Research grants

  • Swedish Cancer Fund
  • Swedish Research Council (VR)
  • Radiumhemmet Research Funds
  • Mayo Clinic Cancer Center & Cancer Research KI at Karolinska Institutet (MCCC-KI) Cancer Research Award
  • Stiftelsen Bernt Katinas Minne
  • American Society of Hematology (ASH)


Selected publications


Angelos Heldin 
Pharmacological targeting of nonsense mutant TP53 and PTEN in cancer
Ph.D. 2023-10-20
Abstract and thesis

Mireia Palomar Siles
Translational readthrough of nonsense mutant TP53, RB1 and PTEN tumor suppressor genes as a strategy for novel cancer therapy
Ph.D. 2023-03-31
Abstract and thesis

Sophia Ceder
Mechanisms of cancer cell death by mutant p53-reactivating compound APR-246
Ph.D. 2021-03-05
Abstract and thesis

Emarndeena H. Cheteh
p53 and cancer-associated fibroblasts: implications for cancer therapy and drug resistance
Ph.D. 2020-10-26
Abstract and thesis

Meiqiongzi Zhang
Making sense from nonsense and missense: pharmacological rescue of mutant tumor suppressor p53
Ph.D. 2018-06-20
Abstract and thesis

Qiang Zhang
Understanding p53 structure and targeting mutant p53 for improved cancer therapy
Ph.D. 2018-06-15
Abstract and thesis

Harsha Madapura Sekharappa
Regulatory mechanisms contributing to the homeostasis of normal and malignant hematopoietic cells
Ph.D. 2016-05-11
Abstract and thesis

Lidi Xu
The p53-induced Wig-1 protein: identification of mRNA targets and role as survival factor in development and cancer
Ph.D. 2015-12-02
Abstract and thesis

Cinzia Bersani
The role of the RNA-binding protein Wig-1 in post-transcriptional regulation of gene expression
Ph.D. November 14, 2014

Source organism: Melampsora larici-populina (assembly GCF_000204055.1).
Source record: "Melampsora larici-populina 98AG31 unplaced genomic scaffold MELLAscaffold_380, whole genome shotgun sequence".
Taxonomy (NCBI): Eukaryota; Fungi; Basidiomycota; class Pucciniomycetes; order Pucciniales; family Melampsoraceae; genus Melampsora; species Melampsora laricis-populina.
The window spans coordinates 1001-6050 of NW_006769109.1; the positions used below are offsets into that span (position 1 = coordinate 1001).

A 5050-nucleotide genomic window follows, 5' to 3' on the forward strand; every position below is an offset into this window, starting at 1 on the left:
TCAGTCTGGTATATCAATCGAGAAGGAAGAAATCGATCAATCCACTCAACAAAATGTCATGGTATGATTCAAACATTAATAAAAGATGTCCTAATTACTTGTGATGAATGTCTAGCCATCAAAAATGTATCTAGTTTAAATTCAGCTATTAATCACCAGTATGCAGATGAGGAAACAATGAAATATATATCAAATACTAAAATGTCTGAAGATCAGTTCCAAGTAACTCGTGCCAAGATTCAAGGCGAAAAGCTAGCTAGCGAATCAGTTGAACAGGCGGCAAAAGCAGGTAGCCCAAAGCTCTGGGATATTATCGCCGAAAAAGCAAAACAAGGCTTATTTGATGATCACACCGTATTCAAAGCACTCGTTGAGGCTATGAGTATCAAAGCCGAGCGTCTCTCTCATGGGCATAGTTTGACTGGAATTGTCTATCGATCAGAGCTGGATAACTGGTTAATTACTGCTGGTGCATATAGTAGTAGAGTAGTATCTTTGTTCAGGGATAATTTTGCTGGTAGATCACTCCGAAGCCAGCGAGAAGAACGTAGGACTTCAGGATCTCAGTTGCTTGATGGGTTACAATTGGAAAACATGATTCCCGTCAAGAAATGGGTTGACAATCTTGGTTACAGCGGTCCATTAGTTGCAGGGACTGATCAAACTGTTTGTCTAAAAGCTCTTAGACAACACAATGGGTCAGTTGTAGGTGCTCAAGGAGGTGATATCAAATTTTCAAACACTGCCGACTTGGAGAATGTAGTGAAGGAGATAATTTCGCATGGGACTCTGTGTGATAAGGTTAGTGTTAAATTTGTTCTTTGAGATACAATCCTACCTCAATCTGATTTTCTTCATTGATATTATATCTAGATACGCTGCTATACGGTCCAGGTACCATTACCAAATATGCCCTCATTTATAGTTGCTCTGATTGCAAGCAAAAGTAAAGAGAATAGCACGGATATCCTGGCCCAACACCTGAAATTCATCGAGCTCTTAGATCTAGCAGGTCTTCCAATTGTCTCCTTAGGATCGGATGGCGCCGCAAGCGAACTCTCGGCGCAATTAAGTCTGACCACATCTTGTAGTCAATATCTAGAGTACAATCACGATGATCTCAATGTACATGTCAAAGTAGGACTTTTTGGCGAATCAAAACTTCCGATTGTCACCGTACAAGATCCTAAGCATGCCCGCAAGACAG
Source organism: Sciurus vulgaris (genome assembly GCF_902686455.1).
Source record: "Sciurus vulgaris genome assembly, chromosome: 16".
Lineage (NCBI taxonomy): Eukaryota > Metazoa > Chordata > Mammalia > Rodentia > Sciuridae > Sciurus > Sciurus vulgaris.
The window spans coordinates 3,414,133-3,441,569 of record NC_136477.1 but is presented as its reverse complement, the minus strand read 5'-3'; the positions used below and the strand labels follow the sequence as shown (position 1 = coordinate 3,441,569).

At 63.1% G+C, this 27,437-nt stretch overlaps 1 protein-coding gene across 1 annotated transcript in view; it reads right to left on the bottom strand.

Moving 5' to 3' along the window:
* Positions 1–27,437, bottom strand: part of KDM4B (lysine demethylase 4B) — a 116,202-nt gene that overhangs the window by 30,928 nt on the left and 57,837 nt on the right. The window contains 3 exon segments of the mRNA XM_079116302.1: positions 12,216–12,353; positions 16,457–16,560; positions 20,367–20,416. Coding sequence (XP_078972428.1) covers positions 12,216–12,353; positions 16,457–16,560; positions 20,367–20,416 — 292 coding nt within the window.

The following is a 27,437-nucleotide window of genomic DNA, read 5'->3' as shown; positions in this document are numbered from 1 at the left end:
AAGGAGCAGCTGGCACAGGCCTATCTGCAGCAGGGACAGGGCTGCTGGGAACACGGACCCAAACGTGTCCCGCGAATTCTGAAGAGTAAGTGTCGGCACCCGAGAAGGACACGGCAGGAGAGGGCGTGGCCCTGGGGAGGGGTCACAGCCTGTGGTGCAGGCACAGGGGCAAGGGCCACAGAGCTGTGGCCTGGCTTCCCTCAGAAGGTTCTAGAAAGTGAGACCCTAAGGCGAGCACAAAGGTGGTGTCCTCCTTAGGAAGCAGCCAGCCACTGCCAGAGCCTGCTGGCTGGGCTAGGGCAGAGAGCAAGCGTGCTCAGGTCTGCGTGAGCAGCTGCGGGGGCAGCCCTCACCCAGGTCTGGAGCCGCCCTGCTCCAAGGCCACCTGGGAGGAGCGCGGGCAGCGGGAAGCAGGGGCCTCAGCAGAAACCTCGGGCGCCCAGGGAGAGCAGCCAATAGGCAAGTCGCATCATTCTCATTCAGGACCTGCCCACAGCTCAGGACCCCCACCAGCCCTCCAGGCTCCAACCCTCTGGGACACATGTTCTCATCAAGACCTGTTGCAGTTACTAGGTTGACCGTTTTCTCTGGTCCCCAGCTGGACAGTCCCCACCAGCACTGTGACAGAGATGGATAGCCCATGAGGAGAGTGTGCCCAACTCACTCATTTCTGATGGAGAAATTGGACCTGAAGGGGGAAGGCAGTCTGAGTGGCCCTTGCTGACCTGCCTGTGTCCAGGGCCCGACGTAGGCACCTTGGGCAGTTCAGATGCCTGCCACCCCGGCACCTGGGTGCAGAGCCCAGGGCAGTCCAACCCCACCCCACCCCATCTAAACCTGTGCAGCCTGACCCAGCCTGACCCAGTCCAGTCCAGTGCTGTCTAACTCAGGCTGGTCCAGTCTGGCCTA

Abstract and thesis

Nina Rökaeus
Pharmacological targeting of mutant p53 family members
Ph.D. May 12, 2011
Abstract and thesis

Salah Mahmoudi
WRAP53 unwrapped; roles in nuclear architecture and cancer
Ph.D. Feb. 4, 2011
(Main supervisor: Marianne Farnebo)
Abstract and thesis

Jinfeng Shen
Rescue of mutant p53 family members by the low molecular weight compound PRIMA-1MET/APR-246
Ph.D. Dec. 3, 2010
(Main supervisor: Vladimir Bykov)
Abstract and thesis

Anna Vilborg
Wig-1: A p53 target that regulates the mRNA of p53 and Myc - and more?
Ph.D. Oct. 15, 2010
Abstract and thesis

Jeremy Lambert
Mutant p53 reactivation by prima-1 : Molecular mechanism and biological effects
Ph.D. Dec. 5, 2008
Abstract and thesis

Magdalena Prahl
The p53-induced Wig-1 protein: Studies of interaction partners and expression in tumor
Ph.D. Sept. 25, 2008
Abstract and thesis

Nicole Zache
Studies of mutant p53-targeting small molecules
Ph.D. Nov. 30, 2007
Abstract and thesis

Rubayat Rahman-Roblick
The P53 pathway : role of telomerase and identification of novel targets : acts of a master regulator of tumor suppression.
Ph.D. June 7, 2007
Abstract and thesis

Fredrik Hellborg
Identification, cloning and characterization of the p53-induced gene human wig-1
Ph.D. Dec. 17, 2004

Mikael Lindström
Functional characterization of the alternative reading frame protein p14ARF
Ph.D. May 27, 2004
Abstract and thesis

Margareta T. Wilhelm
The p53-induced gene Wig-1: regulation of expression and role in embryonic development
Ph.D. Dec. 12, 2003

Cristina Mendez-Vidal
Molecular studies of Wig-1, a p53-induced zinc finger protein
Ph.D. Dec. 5, 2003